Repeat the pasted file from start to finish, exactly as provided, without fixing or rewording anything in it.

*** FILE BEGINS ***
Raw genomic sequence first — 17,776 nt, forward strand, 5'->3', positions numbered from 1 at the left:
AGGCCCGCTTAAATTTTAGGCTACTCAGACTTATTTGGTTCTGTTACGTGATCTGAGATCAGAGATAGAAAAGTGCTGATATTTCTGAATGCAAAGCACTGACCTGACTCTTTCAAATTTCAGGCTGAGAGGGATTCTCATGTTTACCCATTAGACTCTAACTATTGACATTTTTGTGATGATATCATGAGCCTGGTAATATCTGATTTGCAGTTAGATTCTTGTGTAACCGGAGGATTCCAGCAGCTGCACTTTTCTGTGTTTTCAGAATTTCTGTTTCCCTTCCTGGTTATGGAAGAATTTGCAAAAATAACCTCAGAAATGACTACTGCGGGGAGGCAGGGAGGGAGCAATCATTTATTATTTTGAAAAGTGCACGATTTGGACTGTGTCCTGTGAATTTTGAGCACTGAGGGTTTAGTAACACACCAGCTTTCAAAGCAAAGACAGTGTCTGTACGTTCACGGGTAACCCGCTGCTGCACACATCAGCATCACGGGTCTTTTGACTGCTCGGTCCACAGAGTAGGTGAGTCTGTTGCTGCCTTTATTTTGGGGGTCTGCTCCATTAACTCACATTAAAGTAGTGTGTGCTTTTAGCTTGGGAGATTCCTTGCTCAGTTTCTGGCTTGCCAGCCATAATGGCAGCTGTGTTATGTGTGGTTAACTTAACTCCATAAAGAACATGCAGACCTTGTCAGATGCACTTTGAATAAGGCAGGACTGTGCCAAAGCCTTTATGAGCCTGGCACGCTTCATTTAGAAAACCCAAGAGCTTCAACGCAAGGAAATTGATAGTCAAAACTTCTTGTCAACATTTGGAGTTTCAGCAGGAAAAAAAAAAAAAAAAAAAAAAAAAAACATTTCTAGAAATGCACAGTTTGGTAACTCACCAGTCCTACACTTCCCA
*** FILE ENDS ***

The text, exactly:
Raw genomic sequence first — 17,776 nt, forward strand, 5'->3', positions numbered from 1 at the left:
AGGCCCGCTTAAATTTTAGGCTACTCAGACTTATTTGGTTCTGTTACGTGATCTGAGATCAGAGATAGAAAAGTGCTGATATTTCTGAATGCAAAGCACTGACCTGACTCTTTCAAATTTCAGGCTGAGAGGGATTCTCATGTTTACCCATTAGACTCTAACTATTGACATTTTTGTGATGATATCATGAGCCTGGTAATATCTGATTTGCAGTTAGATTCTTGTGTAACCGGAGGATTCCAGCAGCTGCACTTTTCTGTGTTTTCAGAATTTCTGTTTCCCTTCCTGGTTATGGAAGAATTTGCAAAAATAACCTCAGAAATGACTACTGCGGGGAGGCAGGGAGGGAGCAATCATTTATTATTTTGAAAAGTGCACGATTTGGACTGTGTCCTGTGAATTTTGAGCACTGAGGGTTTAGTAACACACCAGCTTTCAAAGCAAAGACAGTGTCTGTACGTTCACGGGTAACCCGCTGCTGCACACATCAGCATCACGGGTCTTTTGACTGCTCGGTCCACAGAGTAGGTGAGTCTGTTGCTGCCTTTATTTTGGGGGTCTGCTCCATTAACTCACATTAAAGTAGTGTGTGCTTTTAGCTTGGGAGATTCCTTGCTCAGTTTCTGGCTTGCCAGCCATAATGGCAGCTGTGTTATGTGTGGTTAACTTAACTCCATAAAGAACATGCAGACCTTGTCAGATGCACTTTGAATAAGGCAGGACTGTGCCAAAGCCTTTATGAGCCTGGCACGCTTCATTTAGAAAACCCAAGAGCTTCAACGCAAGGAAATTGATAGTCAAAACTTCTTGTCAACATTTGGAGTTTCAGCAGGAAAAAAAAAAAAAAAAAAAAAAAAAAACATTTCTAGAAATGCACAGTTTGGTAACTCACCAGTCCTACACTTCCCA